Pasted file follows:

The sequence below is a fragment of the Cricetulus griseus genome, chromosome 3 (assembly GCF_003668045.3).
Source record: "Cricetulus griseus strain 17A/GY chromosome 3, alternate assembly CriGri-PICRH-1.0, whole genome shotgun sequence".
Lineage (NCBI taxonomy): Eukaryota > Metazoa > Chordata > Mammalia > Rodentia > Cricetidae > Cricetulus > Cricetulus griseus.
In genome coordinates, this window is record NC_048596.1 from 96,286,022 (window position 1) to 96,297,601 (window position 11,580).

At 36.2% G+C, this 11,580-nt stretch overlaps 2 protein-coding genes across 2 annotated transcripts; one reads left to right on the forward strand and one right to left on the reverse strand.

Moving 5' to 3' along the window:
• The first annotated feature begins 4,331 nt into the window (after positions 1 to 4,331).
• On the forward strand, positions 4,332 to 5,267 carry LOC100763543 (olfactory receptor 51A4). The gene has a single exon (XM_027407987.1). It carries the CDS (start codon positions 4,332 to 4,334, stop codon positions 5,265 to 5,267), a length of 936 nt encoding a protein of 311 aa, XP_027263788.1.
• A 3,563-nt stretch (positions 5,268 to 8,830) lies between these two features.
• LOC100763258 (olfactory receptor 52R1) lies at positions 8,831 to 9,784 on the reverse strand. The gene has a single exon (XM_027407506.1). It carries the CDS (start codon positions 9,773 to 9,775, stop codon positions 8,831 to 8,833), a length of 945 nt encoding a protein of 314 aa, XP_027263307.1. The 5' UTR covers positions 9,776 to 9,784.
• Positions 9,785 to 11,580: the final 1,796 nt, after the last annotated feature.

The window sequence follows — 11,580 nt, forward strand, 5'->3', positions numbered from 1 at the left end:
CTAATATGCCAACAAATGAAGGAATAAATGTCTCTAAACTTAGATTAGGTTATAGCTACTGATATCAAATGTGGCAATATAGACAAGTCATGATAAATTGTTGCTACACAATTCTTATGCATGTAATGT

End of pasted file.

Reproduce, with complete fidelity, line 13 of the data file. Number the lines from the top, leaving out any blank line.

CTAATATGCCAACAAATGAAGGAATAAATGTCTCTAAACTTAGATTAGGTTATAGCTACTGATATCAAATGTGGCAATATAGACAAGTCATGATAAATTGTTGCTACACAATTCTTATGCATGTAATGT